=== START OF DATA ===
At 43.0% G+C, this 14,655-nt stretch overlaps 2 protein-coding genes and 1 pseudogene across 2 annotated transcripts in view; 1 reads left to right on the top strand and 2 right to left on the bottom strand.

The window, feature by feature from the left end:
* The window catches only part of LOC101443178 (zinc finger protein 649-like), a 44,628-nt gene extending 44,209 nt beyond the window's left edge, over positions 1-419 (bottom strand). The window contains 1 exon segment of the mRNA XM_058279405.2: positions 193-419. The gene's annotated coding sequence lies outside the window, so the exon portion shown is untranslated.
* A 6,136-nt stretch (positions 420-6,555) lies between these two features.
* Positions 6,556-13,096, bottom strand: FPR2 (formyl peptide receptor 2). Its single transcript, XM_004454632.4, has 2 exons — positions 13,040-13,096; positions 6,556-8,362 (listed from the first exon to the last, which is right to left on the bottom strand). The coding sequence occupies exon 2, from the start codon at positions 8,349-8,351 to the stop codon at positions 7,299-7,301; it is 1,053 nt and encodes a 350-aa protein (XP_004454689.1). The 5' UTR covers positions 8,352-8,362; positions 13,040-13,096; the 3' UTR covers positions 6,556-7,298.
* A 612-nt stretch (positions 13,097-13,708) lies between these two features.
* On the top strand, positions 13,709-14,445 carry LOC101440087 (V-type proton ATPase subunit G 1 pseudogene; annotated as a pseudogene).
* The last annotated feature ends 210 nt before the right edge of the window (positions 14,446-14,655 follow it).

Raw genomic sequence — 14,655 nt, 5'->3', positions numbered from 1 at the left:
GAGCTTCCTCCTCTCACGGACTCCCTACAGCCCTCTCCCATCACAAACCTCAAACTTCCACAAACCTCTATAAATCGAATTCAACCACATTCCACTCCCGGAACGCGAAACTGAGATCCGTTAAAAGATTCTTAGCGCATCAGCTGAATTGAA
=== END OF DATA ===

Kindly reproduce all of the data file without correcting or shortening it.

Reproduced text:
At 43.0% G+C, this 14,655-nt stretch overlaps 2 protein-coding genes and 1 pseudogene across 2 annotated transcripts in view; 1 reads left to right on the top strand and 2 right to left on the bottom strand.

The window, feature by feature from the left end:
* The window catches only part of LOC101443178 (zinc finger protein 649-like), a 44,628-nt gene extending 44,209 nt beyond the window's left edge, over positions 1-419 (bottom strand). The window contains 1 exon segment of the mRNA XM_058279405.2: positions 193-419. The gene's annotated coding sequence lies outside the window, so the exon portion shown is untranslated.
* A 6,136-nt stretch (positions 420-6,555) lies between these two features.
* Positions 6,556-13,096, bottom strand: FPR2 (formyl peptide receptor 2). Its single transcript, XM_004454632.4, has 2 exons — positions 13,040-13,096; positions 6,556-8,362 (listed from the first exon to the last, which is right to left on the bottom strand). The coding sequence occupies exon 2, from the start codon at positions 8,349-8,351 to the stop codon at positions 7,299-7,301; it is 1,053 nt and encodes a 350-aa protein (XP_004454689.1). The 5' UTR covers positions 8,352-8,362; positions 13,040-13,096; the 3' UTR covers positions 6,556-7,298.
* A 612-nt stretch (positions 13,097-13,708) lies between these two features.
* On the top strand, positions 13,709-14,445 carry LOC101440087 (V-type proton ATPase subunit G 1 pseudogene; annotated as a pseudogene).
* The last annotated feature ends 210 nt before the right edge of the window (positions 14,446-14,655 follow it).

Raw genomic sequence — 14,655 nt, 5'->3', positions numbered from 1 at the left:
GAGCTTCCTCCTCTCACGGACTCCCTACAGCCCTCTCCCATCACAAACCTCAAACTTCCACAAACCTCTATAAATCGAATTCAACCACATTCCACTCCCGGAACGCGAAACTGAGATCCGTTAAAAGATTCTTAGCGCATCAGCTGAATTGAA